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Hartford loses dispute with mortgage lender policyholder – again

Insurance dispute rulings

A federal appeals court has overturned a lower court for the second time and held a Hartford Financial Services Group Inc. unit may be obligated to indemnify a mortgage lending company and its former president.

According to court papers in First One Lending Corp. et al. v. The Hartford Casualty Insurance Co., San Juan Capistrano, California-based First One Lending Corp. and its former president, John Vescera, sued Hartford Casualty in 2013, alleging it should have defended and indemnified them when they were sued by the Boston-based Neighborhood Assistance Corporation of America, a nonprofit community advocacy and homeownership organization.

The complaints against the defendants alleged a fraudulent mortgage modification scam targeting vulnerable homeowners who were seeking mortgage modifications, according to a 2017 ruling in the case by the U.S. District Court in Pasadena, California.

In 2016, Mr. Vescera “pled guilty to crimes related to defrauding the public through this scheme with First One,” said the ruling.

The NACA suit was subsequently settled, but Hartford denied coverage, and the plaintiffs filed suit against the insurer in the District Court.

The court initially granted Hartford Casualty’s summary judgment motion and held the insurer had no duty to defend the plaintiffs because NACA’s complaint only sought restitution of ill-gotten gains, which are not insurable as matter of public policy, according to the 2017 ruling.

But in 2016, the 9th U.S. Circuit Court of Appeals in San Francisco reversed the District Court on those grounds, stating Hartford Casualty was not entitled to summary judgment because the underlying action potentially sought damages covered by the policy.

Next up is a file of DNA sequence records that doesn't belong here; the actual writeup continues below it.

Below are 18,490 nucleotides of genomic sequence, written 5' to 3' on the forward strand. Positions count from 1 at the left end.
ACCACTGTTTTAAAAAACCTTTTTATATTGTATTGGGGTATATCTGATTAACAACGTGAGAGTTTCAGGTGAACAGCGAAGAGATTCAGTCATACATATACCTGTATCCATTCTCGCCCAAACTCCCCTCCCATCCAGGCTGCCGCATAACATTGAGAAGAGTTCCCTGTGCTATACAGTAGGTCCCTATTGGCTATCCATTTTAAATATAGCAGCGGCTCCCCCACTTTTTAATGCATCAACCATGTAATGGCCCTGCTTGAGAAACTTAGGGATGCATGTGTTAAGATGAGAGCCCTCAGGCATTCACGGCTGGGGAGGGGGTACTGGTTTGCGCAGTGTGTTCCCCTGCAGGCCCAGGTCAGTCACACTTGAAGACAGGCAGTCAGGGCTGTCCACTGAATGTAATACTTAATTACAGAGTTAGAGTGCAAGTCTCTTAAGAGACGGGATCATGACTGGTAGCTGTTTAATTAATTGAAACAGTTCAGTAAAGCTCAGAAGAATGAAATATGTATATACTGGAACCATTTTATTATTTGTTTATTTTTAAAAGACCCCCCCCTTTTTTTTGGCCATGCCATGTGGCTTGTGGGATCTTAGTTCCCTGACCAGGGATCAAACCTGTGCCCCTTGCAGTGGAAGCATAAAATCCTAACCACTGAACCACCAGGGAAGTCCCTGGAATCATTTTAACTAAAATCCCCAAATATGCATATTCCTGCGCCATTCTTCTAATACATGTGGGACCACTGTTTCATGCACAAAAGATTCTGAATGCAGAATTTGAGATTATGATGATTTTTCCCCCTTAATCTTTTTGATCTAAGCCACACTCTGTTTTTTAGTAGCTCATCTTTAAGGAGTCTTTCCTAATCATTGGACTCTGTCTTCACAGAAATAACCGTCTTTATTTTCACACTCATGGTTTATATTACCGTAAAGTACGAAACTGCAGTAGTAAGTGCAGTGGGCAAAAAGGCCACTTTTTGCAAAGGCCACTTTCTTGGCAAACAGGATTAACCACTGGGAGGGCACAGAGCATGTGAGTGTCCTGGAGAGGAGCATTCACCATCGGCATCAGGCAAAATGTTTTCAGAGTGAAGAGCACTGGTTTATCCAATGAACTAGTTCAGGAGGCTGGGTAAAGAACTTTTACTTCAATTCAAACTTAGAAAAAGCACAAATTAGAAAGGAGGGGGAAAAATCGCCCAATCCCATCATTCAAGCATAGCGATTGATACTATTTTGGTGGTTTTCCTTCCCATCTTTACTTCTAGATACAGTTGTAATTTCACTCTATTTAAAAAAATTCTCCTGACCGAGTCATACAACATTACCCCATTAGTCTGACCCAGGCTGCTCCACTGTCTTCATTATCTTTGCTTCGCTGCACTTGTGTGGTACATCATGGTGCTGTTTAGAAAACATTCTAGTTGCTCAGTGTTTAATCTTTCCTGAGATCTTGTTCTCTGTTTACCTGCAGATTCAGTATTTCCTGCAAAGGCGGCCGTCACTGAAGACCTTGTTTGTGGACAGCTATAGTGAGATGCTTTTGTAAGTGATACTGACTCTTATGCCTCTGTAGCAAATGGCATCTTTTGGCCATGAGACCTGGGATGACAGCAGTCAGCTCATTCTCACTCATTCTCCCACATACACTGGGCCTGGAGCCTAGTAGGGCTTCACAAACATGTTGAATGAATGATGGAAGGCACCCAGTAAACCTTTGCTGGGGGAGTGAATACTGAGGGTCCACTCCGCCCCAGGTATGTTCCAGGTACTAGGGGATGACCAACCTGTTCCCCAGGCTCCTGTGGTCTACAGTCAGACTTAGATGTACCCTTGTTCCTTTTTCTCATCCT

On remand, Hartford Casualty once again successfully obtained summary judgment in the case, and again the 9th Circuit overturned that ruling in Tuesday’s decision.

A unanimous three-judge appeals court panel held that Hartford Casualty had failed to demonstrate that policy exclusions “apply to all of the claims alleged against First One and Vescera ‘in all possible worlds,’” said the ruling, quoting an earlier ruling, reversing the lower court and once again remanding the case.

First One attorney Cecilia O’Connell Miller, a partner with Procopio, Cory, Hargreaves & Savitch LLP in San Diego, said in a statement, “We agree with the decision of the Ninth Circuit and look forward to pursing our client’s insurance recovery in the District Court on remand.”

A Hartford attorney could not be reached for comment.

U.S. authorities said in October that Nomura Holdings Inc. had agreed to pay $480 million to resolve civil claims by the U.S. government that it misled investors in marketing residential mortgage-backed securities. 




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